In contrast the Reasonance system design is simple which means the cost of power transmission is 10 times lower than that of competitors. The startup is able to make these striking savings thanks to affordability of the material used to make the coils. By using a technical know-how in coil configuration the cost is more than affordable even at the low frequencies compatible with World Health Organization guidelines that state frequencies up to 30 kHz are safe for living beings.

Remote charging of electric vehicles

The technology for wireless charging of electric vehicles in motion is being tested by several carmakers, as well as a number of startups and infrastructure companies. It is assumed that dynamic charging under the road requires a wireless network capable of transmitting energy to the vehicle's receiver. For trucks and electric buses, it is also possible to charge using transmitters stretched over the road, similar to those used when moving trams.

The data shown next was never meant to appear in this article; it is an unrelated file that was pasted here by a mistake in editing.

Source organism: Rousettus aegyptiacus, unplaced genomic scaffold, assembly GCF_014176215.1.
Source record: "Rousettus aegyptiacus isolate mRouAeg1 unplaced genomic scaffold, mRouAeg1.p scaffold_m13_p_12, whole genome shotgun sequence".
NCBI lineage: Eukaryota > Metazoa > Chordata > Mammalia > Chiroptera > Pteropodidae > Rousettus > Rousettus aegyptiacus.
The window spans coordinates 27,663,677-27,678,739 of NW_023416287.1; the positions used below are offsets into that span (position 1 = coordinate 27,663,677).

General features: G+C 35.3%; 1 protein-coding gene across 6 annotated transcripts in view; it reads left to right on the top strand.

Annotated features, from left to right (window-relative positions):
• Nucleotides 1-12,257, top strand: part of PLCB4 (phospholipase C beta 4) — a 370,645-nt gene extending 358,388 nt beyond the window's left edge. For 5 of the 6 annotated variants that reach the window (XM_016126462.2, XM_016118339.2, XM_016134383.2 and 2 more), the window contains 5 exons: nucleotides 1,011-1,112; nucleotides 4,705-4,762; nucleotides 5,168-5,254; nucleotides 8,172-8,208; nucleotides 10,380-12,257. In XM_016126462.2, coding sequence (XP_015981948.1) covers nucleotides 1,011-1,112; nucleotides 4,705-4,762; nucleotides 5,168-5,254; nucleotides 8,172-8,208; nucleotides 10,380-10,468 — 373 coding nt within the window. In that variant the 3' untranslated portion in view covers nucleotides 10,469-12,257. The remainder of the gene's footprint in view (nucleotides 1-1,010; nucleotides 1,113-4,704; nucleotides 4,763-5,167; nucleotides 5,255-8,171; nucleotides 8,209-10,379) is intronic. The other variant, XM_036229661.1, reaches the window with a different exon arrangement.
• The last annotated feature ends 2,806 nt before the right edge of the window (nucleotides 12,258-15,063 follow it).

Renault SA and Electricite de France SA are testing dynamic car charging in Paris. Truck manufacturer Scania AB is preparing an electric truck for production that charges itself using transmitters over the road. In Tel Aviv, a 600-meter road, which is already capable of charging electric buses while driving, is being tested. Testing involves startup ElectReon and Dan Bus.

Understandably automakers are looking to increase power transfer in order to reduce charging times. But the Reasonance view is that it is more viable to increase the number of charging points at lower cost. As a result megapower charging stations are no longer needed and cars can be charged by parking at a shopping center or even for a short time, when stopping at traffic lights.